It’s only a week away from the big ‘C’ day and, to mark day 18, I am going to write about a magical book I discovered today called The Story of Holly and Ivy by Rumer Godden.
image courtesy of guardian.co.uk – Ivy outside the toyshop
Sorting through a collection of Christmas books, I stumbled upon this treasure of a book, written by Rumer Godden in 1958, which deals with the hopes and dreams of three female characters – although only two are referenced in the title.
Ivy is an orphan, who is sent to an infants’ home one Christmas while every other child in the home has found a family to spend the holidays with. Determined not to stay with a group of unknown infants, Ivy declares that she will spend it with her grandmother even though she doesn’t have one and has no idea where she is going, apart from a place called Appleton. When she arrives at the town, she enjoys some of the festive offerings before realizing it is late and getting colder and darker. She cannot find a place that looks like Grandma’s and ends up taking shelter in a shed backing onto the baker’s oven. In the middle of the night, she awakens to the sound of church bells, and her search takes her to the window of a toy shop, where she spots a beautiful doll that she wants for her own. However, she must seek shelter for the rest of the night and does not know where she will end up when morning comes.
Holly is the doll in the toy shop window, who everyone looks over in favour of other toys and dolls. Abracadabra, the mischievious and rather cruel toy owl, declares that she will never be adopted and will end up ‘in stock’ – which is a dark and dusty place where unwanted toys spend the rest of their days. Holly never loses hope and continues wishing for a child to love her and give her a home and, when she sees Ivy through the window, knows that she has found her human counterpart.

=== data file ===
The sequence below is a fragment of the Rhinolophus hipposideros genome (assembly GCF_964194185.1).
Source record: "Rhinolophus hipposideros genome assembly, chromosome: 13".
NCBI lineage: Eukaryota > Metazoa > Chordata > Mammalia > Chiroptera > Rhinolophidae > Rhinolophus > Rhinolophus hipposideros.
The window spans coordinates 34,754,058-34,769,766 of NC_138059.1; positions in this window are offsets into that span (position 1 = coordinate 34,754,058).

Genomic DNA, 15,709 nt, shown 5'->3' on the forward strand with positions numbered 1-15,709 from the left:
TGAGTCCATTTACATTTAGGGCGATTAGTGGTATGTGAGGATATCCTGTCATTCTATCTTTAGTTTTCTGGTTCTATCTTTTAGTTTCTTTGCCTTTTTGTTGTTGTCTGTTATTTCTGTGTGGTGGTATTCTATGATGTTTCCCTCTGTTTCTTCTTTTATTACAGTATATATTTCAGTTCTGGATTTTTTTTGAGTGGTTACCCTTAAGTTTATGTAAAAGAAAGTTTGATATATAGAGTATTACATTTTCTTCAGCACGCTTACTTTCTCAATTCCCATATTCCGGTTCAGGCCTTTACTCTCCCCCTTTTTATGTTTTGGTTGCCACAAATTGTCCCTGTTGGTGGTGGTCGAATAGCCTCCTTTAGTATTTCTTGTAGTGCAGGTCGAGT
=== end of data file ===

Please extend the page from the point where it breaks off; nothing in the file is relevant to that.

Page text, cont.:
Mrs Jones is a childless woman who suddenly decides that she wants to celebrate Christmas, despite her husband’s gentle teasing that there is no point. She buys a tree and decorates it with traditional ornaments. She buys her husband a gift of luxury handkerchiefs. But she knows something is missing – toys under the tree and a child to enjoy them.
The three women share something in common – they hope for what others believe is the impossible; indeed Godden starts by saying that this “is a story about wishing”. The book is filled with quiet emotion, and the beautiful illustrations by Barbara Cooney draw this out effectively, with warmth and longing and life. Unfortunately it is not easy to get a copy of this particular edition anymore, although a web search throws up a few results. If you can track it down, do attempt to get a copy if you are keen on magical Christmas stories, as this is a classic that deserves to be brought out each Christmas time.